Current Date:12 December, 2019

In a Chat with Jyoti Kapoor

Jyoti Kapoor

Jyoti Kapoor is a Mumbai based screenwriter and former journalist. She was born and brought up in Karnal. After completing her Masters in Mass Communication from Punjab University, she went on to work as a correspondent with publications like ‘The Indian Express’ and ‘Mid-Day’ before she crossed over to fiction. She also taught screenwriting at Whistling Woods International, a film school based in Mumbai, before starting out as a full time writer. An alumnus of Film and Television Institute of India, Jyoti has co-written scripts for films like ‘Badhai Ho’, ‘Dawat-e-Ishq’ & ‘Kaccha Limboo’ and is the writer of upcoming film ‘Good News’.

Jyoti has been actively involved in writers’ rights initiatives and is the Vice President of the Screenwriters’ Association (SWA).

Jyoti’s IMDB link is here.

As a child what were your early influences towards cinema? Art, literature, graphics, photography?
Films:
Mostly what I got to watch on Doordarshan. But I do remember gravitating most towards the films of Shyam Benegal, Gulzar, Govind Nihlani, Satyajit Ray, Basu Chatterjee, Hrishikesh Mukherjee, to name a few.
Also, I was lucky to have witnessed the golden age of Indian TV. Buniyaad, Nukkad, Malgudi Days, Hum Log, Pachpan Khambe Laal Deewaarein, Bharat Ek Khoj – were some of my favorite shows on TV.

Have always admired Raghu Rai’s photography.

Literature:
I have grown up on a staple diet of Munshi Premchand, Sharad Joshi, R.K.Narayanan, Mahadevi Verma, Manohar Shyam Joshi, Mulkh Raj Anand, Ruskin Bond and of course, stories told by my grandmother, who was one of the biggest influences on me while growing up. My bedtime stories, on most days, were a mix of tales woven around partition, Ramayana and Mahabharata. I also remember her telling me the desi version of Snow White among other stories. It’s amazing how fairytales and folklores travel across continents, generations, and how they transcend age, religion, and geography.
After having worked in the business of storytelling for more than a decade, I can say this with confidence, that my grandmother was one of the best storytellers I have come across. I wonder if she would have liked to collaborate with me if she were alive today. Maybe in a different universe!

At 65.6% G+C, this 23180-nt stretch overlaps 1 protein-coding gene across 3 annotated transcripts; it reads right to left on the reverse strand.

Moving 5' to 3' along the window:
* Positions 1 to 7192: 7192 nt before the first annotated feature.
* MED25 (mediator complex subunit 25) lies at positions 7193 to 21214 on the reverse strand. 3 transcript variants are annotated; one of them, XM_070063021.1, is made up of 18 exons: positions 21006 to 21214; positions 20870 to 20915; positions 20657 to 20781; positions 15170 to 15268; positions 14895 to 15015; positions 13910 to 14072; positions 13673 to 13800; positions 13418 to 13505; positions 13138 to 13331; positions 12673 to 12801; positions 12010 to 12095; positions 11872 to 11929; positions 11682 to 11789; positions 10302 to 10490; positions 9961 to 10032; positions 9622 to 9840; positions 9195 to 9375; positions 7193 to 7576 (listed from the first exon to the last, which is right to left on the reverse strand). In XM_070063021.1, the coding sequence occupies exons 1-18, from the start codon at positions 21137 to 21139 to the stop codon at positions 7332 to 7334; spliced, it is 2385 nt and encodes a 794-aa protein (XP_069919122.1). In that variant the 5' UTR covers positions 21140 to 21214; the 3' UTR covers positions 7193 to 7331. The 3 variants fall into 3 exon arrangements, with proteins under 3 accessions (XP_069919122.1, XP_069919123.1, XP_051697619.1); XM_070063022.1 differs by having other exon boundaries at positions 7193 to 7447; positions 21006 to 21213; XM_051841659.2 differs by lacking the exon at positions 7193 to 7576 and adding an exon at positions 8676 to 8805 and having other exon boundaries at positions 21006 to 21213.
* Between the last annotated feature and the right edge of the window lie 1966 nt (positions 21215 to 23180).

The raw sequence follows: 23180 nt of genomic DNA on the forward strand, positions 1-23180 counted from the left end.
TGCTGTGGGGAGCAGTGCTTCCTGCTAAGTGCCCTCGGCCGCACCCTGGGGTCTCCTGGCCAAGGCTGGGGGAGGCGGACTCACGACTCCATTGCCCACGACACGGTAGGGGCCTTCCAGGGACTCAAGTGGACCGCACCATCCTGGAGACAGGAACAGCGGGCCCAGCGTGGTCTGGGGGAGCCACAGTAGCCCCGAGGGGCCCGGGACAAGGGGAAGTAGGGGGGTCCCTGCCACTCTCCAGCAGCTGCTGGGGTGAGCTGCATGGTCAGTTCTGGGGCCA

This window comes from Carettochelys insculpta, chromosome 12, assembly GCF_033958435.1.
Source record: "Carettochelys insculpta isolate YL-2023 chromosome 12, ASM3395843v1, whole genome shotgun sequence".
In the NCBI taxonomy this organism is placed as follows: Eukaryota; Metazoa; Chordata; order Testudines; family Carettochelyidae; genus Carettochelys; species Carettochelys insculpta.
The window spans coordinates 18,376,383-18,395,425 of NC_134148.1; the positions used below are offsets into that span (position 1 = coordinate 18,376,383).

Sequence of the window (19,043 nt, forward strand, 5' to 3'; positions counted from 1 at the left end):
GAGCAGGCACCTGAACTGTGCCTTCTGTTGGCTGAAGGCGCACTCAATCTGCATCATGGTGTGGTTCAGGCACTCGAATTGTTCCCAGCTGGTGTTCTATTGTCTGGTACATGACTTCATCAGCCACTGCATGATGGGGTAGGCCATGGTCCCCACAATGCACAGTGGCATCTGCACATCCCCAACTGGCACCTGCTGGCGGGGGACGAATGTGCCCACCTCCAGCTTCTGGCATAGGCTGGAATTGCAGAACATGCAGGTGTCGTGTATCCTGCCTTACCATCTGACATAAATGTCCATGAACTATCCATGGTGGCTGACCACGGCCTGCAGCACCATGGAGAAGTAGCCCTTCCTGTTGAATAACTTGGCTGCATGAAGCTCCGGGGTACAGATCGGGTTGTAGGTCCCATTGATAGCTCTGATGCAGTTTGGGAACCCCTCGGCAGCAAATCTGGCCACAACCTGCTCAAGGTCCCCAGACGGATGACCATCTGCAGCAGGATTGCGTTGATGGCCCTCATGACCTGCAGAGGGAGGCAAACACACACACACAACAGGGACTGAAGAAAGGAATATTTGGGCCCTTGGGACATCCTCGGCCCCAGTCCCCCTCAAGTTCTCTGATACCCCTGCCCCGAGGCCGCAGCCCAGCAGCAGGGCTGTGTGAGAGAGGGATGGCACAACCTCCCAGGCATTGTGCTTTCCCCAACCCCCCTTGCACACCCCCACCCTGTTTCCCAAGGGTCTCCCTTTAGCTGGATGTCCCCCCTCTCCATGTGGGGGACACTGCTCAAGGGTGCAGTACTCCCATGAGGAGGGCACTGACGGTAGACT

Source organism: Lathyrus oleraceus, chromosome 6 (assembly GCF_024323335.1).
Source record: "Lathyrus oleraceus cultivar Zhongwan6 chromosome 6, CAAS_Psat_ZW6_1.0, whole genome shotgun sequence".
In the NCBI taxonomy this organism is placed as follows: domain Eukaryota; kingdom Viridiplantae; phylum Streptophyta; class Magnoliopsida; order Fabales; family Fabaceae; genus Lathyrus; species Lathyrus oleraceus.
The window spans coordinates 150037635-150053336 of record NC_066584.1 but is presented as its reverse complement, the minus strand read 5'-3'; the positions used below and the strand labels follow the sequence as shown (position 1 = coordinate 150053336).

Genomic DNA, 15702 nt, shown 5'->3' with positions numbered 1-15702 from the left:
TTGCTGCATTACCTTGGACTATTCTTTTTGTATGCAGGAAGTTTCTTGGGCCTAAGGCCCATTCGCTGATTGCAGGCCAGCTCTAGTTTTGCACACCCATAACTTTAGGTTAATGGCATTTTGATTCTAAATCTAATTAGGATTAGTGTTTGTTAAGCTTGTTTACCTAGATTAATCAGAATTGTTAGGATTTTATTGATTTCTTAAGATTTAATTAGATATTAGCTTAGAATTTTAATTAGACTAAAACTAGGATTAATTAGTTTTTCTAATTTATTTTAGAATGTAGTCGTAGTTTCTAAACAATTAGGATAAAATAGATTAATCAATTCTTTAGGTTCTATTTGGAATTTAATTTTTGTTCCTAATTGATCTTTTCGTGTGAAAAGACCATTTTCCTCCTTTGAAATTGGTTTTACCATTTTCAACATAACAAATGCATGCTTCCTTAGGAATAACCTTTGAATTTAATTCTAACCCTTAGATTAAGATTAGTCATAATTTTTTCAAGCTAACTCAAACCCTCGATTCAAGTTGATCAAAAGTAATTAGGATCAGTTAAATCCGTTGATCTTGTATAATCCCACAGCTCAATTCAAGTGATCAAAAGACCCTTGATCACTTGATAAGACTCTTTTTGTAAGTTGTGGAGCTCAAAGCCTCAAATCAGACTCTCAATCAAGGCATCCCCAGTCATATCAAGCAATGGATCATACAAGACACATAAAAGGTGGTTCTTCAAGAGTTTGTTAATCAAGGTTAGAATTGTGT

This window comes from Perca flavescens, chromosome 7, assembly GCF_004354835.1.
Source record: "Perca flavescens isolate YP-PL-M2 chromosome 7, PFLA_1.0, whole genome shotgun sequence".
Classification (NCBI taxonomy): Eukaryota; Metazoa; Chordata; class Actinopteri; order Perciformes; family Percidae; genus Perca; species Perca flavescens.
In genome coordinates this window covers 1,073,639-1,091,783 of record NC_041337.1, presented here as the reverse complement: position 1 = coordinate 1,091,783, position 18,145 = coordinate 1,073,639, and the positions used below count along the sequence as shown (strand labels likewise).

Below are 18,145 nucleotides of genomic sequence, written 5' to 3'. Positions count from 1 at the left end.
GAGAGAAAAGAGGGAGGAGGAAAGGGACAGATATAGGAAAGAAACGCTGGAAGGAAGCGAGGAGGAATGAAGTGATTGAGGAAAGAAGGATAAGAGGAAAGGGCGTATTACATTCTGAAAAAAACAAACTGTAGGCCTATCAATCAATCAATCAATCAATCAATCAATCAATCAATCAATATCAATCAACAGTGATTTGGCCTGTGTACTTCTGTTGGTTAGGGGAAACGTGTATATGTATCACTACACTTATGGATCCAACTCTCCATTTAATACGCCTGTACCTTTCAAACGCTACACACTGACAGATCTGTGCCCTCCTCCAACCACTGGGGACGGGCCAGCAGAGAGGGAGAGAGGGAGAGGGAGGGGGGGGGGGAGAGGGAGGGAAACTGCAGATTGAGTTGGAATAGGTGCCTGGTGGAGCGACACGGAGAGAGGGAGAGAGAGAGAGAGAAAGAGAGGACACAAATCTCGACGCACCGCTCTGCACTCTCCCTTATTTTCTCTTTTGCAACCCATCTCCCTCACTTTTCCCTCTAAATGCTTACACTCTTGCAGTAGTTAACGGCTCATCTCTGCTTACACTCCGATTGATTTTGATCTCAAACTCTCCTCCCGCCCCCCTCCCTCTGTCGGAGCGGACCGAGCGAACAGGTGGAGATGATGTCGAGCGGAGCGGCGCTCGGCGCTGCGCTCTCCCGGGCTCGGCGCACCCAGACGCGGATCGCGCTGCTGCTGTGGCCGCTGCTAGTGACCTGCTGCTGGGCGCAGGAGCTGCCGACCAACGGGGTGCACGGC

How did you first become interested in screenwriting?

-Frankly, I never thought I could dream so big. So I never consciously pursued screenwriting, until, I came to Mumbai in 2004. I remember stumbling upon the ‘FTII- call for admissions’ advertisement in a newspaper, while I was on a nightshift. I was working with Mid-Day as a reporter at that time. And I just took a chance.

What steps did you take to train yourself?
Every minute of the (close to) one year I spent in FTII while I was studying Screenwriting taught me the value of time and discipline; a testament to the fact that if you write every single day for 365 days, you will have a bound script (or two) with you by the end of the year.

Ours was a very rigorous course. There was so much to do and so little time. But thanks to the strict writing schedule and brilliant faculty, by the time we graduated, we were already equipped with scripts that we had developed at the institute. And that became our calling card.

Good, bad or Ugly, to be able to write an entire script from start to finish is what you need to learn in the first place. The value of an average finished script is way more than an unfinished masterpiece.

As far as the craft is concerned, it comes with practice and time. And there’s so much to learn when you’re a screenwriter, in terms of experimenting with the genres, forms, that a lifetime is not enough.

Have you assisted anyone? How does it help one?
No. I was lucky enough to get gigs as an independent writer not long after I graduated (*technically I it wasn’t a graduation degree but I loath to use the term pass-out ☺ ) from the institute. Since writing is pretty much a solo exercise, unless of course you are a team of writers working on a show or collaborating with someone in the real sense, I don’t think assisting helps much. There’s not much to observe really. Everything is happening inside someone else’s head.

The only way to learn is, sit and write your own stuff; make mistakes; keep working on your craft basically, one word at a time.

How did your first film script project come about? Tell us something about the experience.